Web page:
Superior Devine, or Dev as we call her, is a retired racer. She is our Greyhound Rescue. In her previous life, I imagine she lived a lot like a race horse – fed, groomed, but very little affection or
playtime with people. Now, she’s pure lazy. She sleeps on a Slumber Ball, walks 4+ times a day (but only 30 minutes or less, or she gets too tired), and has a subscription to BarkBox.
Dev is our baby.
In the fall of 2015, I finally paid off my credit card debt that had been lingering for almost a decade, and to celebrate, I decided I wanted a dog. My boyfriend decided he wanted a greyhound. I wasn’t feeling picky about the breed, so I said yes.
All I knew about greyhounds were what I saw in my neighbor’s dog growing up. Scars and constantly scared – super loving, but not great with strangers. Her name was Candy, and she would sleep behind the toilet during thunderstorms.
So yeah, we decided on a greyhound – they tend to be low maintenance, and it feels good to rescue, right? The local adoption agency we used is Greyhounds Only. All their dogs come from racetracks in Florida.
Old Race Dogs
Dog racing has been going on for a long time. And in the past, there wasn’t a lot of oversight going on with the treatment of the dogs and the condition they were kept in. Honestly, a lot of dogs died for our entertainment. But in the 1980s, things started to change, and there’s when adoptions started to be offered instead of euthanizing them when they “retired”.
Agencies, like Greyhounds Only, work to find these retired racers good and safe homes. They want a fit for both the dog and their families.
Finding the Right Fit
Adopting an older dog is not like getting a puppy. A puppy loves unconditionally and doesn’t have much ‘baggage’. BUT you’ve got to train them from scratch. An adopted dog may take more time to bond with your family, but they could come with all sorts of ‘tricks’.
In the case of a greyhound, it honestly depends on the dog, and a good agency should be able to pair you with a dog that will fit best with your family.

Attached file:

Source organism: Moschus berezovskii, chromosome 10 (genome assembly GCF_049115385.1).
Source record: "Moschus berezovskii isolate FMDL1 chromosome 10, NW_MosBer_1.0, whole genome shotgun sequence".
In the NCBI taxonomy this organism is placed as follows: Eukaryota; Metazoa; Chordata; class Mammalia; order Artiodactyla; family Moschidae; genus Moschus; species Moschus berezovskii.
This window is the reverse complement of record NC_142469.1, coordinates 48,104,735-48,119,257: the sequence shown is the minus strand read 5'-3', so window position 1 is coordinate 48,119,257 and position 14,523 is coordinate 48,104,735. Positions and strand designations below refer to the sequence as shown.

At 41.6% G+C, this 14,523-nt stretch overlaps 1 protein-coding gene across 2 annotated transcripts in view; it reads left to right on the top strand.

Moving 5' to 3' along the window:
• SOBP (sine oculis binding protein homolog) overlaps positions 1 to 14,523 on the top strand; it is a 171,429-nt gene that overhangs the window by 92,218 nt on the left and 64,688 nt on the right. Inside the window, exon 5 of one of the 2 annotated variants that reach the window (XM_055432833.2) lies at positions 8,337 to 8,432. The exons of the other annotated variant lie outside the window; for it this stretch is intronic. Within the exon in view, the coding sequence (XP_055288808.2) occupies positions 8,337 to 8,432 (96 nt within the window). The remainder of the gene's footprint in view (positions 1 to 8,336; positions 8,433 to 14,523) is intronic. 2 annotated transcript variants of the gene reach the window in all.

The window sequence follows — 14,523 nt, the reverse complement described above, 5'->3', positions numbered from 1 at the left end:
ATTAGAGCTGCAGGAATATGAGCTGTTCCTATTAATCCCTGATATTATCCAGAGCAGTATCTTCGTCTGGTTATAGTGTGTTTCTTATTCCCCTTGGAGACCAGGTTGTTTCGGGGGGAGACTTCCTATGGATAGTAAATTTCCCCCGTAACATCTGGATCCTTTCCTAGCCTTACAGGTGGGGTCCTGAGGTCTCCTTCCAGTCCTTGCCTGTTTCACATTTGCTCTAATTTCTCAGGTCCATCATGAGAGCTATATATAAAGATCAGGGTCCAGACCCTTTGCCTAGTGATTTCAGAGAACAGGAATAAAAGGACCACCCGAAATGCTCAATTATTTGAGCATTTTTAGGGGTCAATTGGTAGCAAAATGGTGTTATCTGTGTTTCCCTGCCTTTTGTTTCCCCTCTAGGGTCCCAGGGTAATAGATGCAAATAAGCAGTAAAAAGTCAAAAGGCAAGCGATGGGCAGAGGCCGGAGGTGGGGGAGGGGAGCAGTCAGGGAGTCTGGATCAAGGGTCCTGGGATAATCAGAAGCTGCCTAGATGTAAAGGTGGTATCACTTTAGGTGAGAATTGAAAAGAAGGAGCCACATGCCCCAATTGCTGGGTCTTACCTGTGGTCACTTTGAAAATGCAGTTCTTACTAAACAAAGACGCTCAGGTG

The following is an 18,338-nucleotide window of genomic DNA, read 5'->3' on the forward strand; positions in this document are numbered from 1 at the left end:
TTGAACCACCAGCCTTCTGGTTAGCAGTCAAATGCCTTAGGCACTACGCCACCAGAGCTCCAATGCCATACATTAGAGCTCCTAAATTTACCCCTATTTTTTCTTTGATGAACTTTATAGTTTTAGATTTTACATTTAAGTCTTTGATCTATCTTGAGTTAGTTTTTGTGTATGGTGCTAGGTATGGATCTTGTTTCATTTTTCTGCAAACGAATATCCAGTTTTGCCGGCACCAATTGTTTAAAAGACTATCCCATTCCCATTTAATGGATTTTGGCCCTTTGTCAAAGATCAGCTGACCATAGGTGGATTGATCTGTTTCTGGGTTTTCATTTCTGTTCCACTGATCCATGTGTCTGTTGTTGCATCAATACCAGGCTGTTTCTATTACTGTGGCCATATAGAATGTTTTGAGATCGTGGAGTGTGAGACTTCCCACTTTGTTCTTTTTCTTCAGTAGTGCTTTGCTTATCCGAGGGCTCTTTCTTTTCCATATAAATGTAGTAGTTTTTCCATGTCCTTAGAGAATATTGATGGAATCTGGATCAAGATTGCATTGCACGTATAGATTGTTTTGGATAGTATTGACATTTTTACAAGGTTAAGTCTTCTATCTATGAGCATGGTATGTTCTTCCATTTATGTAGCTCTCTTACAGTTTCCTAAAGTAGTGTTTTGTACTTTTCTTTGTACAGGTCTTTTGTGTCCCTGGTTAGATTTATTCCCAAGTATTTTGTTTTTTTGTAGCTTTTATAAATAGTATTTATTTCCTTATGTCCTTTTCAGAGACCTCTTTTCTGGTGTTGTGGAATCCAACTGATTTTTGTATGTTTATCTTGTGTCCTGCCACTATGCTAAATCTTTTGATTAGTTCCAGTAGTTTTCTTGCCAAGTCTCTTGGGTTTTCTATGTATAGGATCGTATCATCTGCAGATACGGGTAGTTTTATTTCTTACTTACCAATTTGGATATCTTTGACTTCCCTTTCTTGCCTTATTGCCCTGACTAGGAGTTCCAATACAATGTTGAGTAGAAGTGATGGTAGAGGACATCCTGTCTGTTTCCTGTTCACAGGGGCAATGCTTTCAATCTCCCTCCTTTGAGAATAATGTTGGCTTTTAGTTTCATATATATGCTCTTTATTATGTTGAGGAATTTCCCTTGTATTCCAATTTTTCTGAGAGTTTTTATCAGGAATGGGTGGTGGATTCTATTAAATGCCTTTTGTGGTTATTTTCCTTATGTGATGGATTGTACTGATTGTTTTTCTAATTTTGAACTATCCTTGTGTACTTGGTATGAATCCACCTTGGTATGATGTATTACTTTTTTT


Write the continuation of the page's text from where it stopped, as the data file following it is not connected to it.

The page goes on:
After deciding on a Greyhound, we filled out an application. It’s like Match.com for dogs. How big is your home, is it an apartment, does it have stairs, do you have children, do you want children, any cats, etc.
From there, you’re invited to meet the dogs. Greyhounds Only has a separate facility that they receive new dogs at – there they do a basic assessment of health and training and watch how the dogs interact with new people, other dogs, cats and kids. This lets them know what kind of family may be the best fit for the dog.
We met 6 dogs that day. All beautiful – with different personalities and quirks. Dev was somewhere in the middle. We asked to see her again at the end. She was overall calm, and obviously beautiful – I mean look at her! The woman who helps run the adoptions said she’d be a great first, solo dog.
Bonding takes time. This is true in all relationships. With Dev, it took me about 9 months to connect with her. My beau took a lot less. We struggled a little to find a connection. She’s not a lap dog, doesn’t fully understand affection, and only plays for about 5 minutes before she’s done and ready to nap again – it’s a Greyhound thing.
When adopting a greyhound, they tell you that things will be different 3 months, 6 months, 9 months, and a year after they move in with you, and it’s true. Remember in less than 3 months, they go from racing full-time to living in a home with a family – so completely different from their norm. The longer they race, the longer it can take to adapt to the changes.
Dev raced her last race in September 2015 and was living with us by November. It took her time to learn how to be a house dog. Every month, she learns new things. This morning, she laid in bed with us! That has never happened before.
So if you’re thinking about adopting a Greyhound – be patient. Know that they need to adapt to all the changes in their life. They need to learn you and you them. But trust me, they will love you. It may not be puppy affection, but it’ll be there. Remember when they’re anxious that this life is new for them. They are used to being surrounded by lots of dogs and very little humans. They may miss their friends.
Adopting any animal is rewarding. It changes their life and yours for the better. Consider adopting before buying.